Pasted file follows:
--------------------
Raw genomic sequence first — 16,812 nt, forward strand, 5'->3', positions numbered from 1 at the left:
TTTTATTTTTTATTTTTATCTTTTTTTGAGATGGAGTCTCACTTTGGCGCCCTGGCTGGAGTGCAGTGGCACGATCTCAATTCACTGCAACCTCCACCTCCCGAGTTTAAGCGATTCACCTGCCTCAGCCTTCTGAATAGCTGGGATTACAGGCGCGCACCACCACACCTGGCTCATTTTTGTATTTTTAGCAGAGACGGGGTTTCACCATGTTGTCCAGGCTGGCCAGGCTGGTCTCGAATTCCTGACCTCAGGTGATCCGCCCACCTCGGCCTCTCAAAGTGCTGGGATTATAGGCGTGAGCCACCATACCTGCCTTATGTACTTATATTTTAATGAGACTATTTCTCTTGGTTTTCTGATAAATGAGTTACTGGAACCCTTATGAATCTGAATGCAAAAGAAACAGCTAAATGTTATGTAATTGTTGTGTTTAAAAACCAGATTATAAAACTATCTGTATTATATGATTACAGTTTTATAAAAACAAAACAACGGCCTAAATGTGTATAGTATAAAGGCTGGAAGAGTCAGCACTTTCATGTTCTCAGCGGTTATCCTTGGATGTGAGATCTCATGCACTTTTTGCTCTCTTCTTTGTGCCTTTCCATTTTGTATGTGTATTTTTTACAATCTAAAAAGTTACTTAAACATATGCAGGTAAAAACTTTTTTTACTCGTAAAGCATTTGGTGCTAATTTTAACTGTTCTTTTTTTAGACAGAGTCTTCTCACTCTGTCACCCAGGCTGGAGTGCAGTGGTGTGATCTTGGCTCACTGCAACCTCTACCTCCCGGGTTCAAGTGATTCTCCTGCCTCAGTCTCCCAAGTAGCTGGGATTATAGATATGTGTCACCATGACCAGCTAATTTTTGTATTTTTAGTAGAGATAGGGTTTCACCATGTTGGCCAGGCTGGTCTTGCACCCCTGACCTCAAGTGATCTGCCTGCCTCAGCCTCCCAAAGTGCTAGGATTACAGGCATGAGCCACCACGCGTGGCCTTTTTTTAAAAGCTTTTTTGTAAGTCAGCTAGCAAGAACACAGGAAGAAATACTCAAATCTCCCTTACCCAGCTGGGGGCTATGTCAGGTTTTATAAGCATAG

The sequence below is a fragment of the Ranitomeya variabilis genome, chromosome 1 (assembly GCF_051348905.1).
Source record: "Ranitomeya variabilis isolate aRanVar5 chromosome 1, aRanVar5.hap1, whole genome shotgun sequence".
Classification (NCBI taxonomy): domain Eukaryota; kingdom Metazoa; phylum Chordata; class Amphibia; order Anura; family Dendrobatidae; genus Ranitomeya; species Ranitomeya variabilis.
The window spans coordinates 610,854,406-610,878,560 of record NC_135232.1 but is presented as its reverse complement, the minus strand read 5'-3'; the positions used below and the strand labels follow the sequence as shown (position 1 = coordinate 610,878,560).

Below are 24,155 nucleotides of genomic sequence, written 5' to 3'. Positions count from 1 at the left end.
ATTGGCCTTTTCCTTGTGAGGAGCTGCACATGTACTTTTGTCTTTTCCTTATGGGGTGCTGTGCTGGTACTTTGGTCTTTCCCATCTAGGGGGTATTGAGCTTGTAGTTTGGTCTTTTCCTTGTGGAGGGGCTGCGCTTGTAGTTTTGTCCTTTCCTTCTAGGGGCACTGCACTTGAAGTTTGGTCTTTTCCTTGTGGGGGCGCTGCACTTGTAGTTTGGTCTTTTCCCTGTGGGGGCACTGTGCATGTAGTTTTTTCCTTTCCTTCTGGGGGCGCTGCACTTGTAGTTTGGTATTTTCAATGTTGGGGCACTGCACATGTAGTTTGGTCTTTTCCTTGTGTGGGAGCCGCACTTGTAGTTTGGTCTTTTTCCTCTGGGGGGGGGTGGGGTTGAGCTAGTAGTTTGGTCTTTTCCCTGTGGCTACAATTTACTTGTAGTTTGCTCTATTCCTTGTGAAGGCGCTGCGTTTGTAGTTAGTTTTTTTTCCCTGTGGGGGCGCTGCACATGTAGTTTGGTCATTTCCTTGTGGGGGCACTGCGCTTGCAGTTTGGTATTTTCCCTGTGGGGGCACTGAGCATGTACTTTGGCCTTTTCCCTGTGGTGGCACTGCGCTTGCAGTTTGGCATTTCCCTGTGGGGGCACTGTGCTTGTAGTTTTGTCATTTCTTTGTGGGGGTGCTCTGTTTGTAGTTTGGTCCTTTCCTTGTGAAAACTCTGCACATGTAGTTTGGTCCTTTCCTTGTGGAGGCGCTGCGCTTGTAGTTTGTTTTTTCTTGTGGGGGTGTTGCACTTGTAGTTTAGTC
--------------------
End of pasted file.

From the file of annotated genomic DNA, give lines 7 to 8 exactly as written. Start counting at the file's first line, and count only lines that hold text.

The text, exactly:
Below are 24,155 nucleotides of genomic sequence, written 5' to 3'. Positions count from 1 at the left end.
ATTGGCCTTTTCCTTGTGAGGAGCTGCACATGTACTTTTGTCTTTTCCTTATGGGGTGCTGTGCTGGTACTTTGGTCTTTCCCATCTAGGGGGTATTGAGCTTGTAGTTTGGTCTTTTCCTTGTGGAGGGGCTGCGCTTGTAGTTTTGTCCTTTCCTTCTAGGGGCACTGCACTTGAAGTTTGGTCTTTTCCTTGTGGGGGCGCTGCACTTGTAGTTTGGTCTTTTCCCTGTGGGGGCACTGTGCATGTAGTTTTTTCCTTTCCTTCTGGGGGCGCTGCACTTGTAGTTTGGTATTTTCAATGTTGGGGCACTGCACATGTAGTTTGGTCTTTTCCTTGTGTGGGAGCCGCACTTGTAGTTTGGTCTTTTTCCTCTGGGGGGGGGTGGGGTTGAGCTAGTAGTTTGGTCTTTTCCCTGTGGCTACAATTTACTTGTAGTTTGCTCTATTCCTTGTGAAGGCGCTGCGTTTGTAGTTAGTTTTTTTTCCCTGTGGGGGCGCTGCACATGTAGTTTGGTCATTTCCTTGTGGGGGCACTGCGCTTGCAGTTTGGTATTTTCCCTGTGGGGGCACTGAGCATGTACTTTGGCCTTTTCCCTGTGGTGGCACTGCGCTTGCAGTTTGGCATTTCCCTGTGGGGGCACTGTGCTTGTAGTTTTGTCATTTCTTTGTGGGGGTGCTCTGTTTGTAGTTTGGTCCTTTCCTTGTGAAAACTCTGCACATGTAGTTTGGTCCTTTCCTTGTGGAGGCGCTGCGCTTGTAGTTTGTTTTTTCTTGTGGGGGTGTTGCACTTGTAGTTTAGTC